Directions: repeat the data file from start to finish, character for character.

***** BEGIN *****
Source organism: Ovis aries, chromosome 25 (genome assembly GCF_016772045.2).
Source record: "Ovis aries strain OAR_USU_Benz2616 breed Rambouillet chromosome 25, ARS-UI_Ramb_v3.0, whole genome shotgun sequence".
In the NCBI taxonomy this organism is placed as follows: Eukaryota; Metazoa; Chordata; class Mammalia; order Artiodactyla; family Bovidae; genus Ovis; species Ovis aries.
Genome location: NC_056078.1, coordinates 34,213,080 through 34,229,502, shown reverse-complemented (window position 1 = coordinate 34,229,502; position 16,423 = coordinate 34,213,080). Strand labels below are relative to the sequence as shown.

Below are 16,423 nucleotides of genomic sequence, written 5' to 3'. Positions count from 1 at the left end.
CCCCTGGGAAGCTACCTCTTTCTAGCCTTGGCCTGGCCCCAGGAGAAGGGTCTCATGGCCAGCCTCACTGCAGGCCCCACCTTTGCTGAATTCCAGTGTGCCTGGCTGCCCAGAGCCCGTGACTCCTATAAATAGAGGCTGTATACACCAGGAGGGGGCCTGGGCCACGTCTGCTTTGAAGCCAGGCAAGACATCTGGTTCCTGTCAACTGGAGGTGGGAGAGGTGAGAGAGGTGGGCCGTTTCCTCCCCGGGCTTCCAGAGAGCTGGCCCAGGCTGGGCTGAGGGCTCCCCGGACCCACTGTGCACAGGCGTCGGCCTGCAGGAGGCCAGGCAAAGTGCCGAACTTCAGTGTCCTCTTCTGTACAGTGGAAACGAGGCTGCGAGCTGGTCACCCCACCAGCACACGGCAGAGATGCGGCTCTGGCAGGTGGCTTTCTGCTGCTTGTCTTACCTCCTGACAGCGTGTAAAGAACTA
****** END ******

Source organism: Ovis aries, chromosome 25 (genome assembly GCF_016772045.2).
Source record: "Ovis aries strain OAR_USU_Benz2616 breed Rambouillet chromosome 25, ARS-UI_Ramb_v3.0, whole genome shotgun sequence".
In the NCBI taxonomy this organism is placed as follows: Eukaryota; Metazoa; Chordata; class Mammalia; order Artiodactyla; family Bovidae; genus Ovis; species Ovis aries.
Genome location: NC_056078.1, coordinates 34,213,080 through 34,229,502, shown reverse-complemented (window position 1 = coordinate 34,229,502; position 16,423 = coordinate 34,213,080). Strand labels below are relative to the sequence as shown.

Below are 16,423 nucleotides of genomic sequence, written 5' to 3'. Positions count from 1 at the left end.
CCCCTGGGAAGCTACCTCTTTCTAGCCTTGGCCTGGCCCCAGGAGAAGGGTCTCATGGCCAGCCTCACTGCAGGCCCCACCTTTGCTGAATTCCAGTGTGCCTGGCTGCCCAGAGCCCGTGACTCCTATAAATAGAGGCTGTATACACCAGGAGGGGGCCTGGGCCACGTCTGCTTTGAAGCCAGGCAAGACATCTGGTTCCTGTCAACTGGAGGTGGGAGAGGTGAGAGAGGTGGGCCGTTTCCTCCCCGGGCTTCCAGAGAGCTGGCCCAGGCTGGGCTGAGGGCTCCCCGGACCCACTGTGCACAGGCGTCGGCCTGCAGGAGGCCAGGCAAAGTGCCGAACTTCAGTGTCCTCTTCTGTACAGTGGAAACGAGGCTGCGAGCTGGTCACCCCACCAGCACACGGCAGAGATGCGGCTCTGGCAGGTGGCTTTCTGCTGCTTGTCTTACCTCCTGACAGCGTGTAAAGAACTA